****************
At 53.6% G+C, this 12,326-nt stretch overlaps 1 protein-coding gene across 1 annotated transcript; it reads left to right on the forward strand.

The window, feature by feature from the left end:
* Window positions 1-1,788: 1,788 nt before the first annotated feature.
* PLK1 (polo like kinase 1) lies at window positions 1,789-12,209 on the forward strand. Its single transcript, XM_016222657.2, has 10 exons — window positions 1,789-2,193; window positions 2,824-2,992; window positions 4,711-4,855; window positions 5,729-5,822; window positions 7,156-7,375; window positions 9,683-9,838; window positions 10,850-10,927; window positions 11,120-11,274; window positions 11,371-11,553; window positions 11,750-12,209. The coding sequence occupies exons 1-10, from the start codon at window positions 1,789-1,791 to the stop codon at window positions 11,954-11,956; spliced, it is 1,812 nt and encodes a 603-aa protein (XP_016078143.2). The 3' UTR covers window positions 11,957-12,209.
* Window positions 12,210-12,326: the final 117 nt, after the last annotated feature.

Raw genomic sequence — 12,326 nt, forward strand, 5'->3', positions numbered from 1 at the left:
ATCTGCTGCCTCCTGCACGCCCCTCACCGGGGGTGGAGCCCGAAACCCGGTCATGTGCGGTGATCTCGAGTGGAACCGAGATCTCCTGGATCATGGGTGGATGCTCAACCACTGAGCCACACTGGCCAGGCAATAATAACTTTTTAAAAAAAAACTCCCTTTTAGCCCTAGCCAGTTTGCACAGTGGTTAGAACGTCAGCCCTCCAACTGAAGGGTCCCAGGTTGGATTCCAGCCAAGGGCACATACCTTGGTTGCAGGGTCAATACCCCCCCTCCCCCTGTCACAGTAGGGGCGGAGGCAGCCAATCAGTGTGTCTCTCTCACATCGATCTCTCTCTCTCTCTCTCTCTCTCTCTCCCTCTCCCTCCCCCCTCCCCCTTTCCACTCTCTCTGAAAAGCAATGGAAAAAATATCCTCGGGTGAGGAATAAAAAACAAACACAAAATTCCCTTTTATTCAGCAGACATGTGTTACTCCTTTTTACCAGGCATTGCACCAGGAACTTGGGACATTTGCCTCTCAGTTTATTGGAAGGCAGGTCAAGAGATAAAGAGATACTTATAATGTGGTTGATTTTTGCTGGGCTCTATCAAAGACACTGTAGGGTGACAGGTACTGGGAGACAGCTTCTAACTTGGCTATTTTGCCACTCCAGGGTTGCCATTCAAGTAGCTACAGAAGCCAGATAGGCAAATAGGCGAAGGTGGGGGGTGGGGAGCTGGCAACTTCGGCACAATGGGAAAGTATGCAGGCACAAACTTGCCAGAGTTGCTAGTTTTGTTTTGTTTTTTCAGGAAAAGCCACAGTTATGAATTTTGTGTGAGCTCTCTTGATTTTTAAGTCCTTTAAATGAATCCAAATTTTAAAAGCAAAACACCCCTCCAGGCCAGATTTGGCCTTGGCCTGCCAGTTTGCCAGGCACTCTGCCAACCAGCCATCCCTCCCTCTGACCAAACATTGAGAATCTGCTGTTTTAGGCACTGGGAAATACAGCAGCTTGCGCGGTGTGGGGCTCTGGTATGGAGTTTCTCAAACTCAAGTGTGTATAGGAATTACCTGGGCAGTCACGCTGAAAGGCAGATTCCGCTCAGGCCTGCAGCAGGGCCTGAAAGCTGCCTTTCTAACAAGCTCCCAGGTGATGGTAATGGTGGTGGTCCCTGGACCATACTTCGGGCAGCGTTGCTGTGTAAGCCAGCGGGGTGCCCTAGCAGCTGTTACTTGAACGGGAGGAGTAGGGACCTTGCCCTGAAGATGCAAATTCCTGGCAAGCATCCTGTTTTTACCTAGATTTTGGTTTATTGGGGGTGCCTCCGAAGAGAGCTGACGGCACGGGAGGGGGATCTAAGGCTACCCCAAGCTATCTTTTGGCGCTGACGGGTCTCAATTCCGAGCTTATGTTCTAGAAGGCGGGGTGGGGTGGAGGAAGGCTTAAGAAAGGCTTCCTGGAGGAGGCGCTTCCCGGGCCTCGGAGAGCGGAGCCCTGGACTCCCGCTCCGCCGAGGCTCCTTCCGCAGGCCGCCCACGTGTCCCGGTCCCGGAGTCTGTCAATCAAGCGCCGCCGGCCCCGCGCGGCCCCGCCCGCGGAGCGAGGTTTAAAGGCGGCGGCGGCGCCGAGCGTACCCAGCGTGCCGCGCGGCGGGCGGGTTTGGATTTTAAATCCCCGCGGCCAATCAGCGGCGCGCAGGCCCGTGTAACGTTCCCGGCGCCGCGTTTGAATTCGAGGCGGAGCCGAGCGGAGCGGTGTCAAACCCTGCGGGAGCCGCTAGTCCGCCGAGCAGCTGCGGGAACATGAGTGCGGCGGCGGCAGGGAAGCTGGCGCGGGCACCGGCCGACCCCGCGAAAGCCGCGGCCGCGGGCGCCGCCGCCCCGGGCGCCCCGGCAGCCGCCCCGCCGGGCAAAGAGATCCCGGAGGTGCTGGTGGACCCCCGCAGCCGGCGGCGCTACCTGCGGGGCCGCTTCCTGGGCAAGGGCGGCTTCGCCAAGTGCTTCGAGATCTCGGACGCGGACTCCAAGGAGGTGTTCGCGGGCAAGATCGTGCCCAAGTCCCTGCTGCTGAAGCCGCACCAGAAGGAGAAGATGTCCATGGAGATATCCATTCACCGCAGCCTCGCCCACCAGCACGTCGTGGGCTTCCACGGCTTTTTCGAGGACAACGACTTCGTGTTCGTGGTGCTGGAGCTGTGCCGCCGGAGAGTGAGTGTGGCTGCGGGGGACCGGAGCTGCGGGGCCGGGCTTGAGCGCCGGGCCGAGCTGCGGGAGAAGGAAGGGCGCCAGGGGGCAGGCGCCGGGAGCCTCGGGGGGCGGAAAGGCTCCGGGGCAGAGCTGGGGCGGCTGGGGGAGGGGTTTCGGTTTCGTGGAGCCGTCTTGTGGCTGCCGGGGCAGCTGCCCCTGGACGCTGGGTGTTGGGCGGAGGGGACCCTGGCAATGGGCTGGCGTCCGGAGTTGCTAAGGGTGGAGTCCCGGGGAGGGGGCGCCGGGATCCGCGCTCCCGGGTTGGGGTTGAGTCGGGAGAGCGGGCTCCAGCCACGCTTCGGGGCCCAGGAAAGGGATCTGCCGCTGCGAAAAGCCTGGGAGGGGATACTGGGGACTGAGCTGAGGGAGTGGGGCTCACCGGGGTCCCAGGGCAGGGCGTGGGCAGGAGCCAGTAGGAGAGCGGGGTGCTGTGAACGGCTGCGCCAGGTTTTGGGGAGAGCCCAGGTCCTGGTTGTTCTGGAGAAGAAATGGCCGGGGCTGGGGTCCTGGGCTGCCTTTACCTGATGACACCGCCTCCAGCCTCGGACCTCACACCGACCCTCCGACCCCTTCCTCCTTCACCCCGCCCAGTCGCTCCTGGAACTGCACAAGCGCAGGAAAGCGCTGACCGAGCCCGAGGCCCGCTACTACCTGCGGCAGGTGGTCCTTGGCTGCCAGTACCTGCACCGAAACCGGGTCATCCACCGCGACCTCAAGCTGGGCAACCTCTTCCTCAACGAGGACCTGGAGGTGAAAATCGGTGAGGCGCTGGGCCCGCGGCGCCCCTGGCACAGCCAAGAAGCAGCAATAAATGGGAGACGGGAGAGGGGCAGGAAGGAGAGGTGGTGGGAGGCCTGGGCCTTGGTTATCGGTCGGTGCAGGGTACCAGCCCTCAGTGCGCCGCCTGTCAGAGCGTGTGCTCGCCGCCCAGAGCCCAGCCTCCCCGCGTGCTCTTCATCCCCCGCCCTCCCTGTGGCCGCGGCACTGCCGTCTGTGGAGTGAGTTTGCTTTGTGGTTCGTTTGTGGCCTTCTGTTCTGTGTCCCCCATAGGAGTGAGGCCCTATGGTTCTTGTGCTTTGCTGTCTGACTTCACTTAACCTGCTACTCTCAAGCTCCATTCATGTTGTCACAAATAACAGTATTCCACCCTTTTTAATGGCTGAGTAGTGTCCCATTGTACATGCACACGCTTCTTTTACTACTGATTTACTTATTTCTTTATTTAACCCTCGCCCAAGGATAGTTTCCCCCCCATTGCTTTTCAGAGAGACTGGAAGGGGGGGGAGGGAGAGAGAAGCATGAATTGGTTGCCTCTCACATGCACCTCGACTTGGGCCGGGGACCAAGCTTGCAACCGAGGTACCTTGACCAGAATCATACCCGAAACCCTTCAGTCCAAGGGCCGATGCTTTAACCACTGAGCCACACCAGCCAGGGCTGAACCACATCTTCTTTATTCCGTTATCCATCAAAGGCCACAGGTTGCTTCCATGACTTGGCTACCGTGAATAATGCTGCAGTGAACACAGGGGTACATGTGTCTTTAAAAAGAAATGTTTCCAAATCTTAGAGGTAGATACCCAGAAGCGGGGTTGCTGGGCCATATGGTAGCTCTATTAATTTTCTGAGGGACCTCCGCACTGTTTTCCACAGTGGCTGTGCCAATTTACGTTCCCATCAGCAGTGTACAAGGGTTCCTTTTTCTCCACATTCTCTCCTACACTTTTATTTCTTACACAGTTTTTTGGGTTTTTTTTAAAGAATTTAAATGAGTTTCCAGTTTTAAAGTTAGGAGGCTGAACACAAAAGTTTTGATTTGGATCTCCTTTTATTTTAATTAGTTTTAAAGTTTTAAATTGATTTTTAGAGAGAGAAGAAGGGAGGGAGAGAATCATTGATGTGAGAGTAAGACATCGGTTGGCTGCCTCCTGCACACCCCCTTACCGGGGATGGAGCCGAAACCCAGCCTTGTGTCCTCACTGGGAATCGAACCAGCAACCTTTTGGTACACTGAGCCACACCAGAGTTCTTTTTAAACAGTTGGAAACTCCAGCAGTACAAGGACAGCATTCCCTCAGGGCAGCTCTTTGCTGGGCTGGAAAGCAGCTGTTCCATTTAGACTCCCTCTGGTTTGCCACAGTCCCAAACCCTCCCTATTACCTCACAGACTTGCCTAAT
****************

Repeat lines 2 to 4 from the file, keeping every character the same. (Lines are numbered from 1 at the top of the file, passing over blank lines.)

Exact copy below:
The window, feature by feature from the left end:
* Window positions 1-1,788: 1,788 nt before the first annotated feature.
* PLK1 (polo like kinase 1) lies at window positions 1,789-12,209 on the forward strand. Its single transcript, XM_016222657.2, has 10 exons — window positions 1,789-2,193; window positions 2,824-2,992; window positions 4,711-4,855; window positions 5,729-5,822; window positions 7,156-7,375; window positions 9,683-9,838; window positions 10,850-10,927; window positions 11,120-11,274; window positions 11,371-11,553; window positions 11,750-12,209. The coding sequence occupies exons 1-10, from the start codon at window positions 1,789-1,791 to the stop codon at window positions 11,954-11,956; spliced, it is 1,812 nt and encodes a 603-aa protein (XP_016078143.2). The 3' UTR covers window positions 11,957-12,209.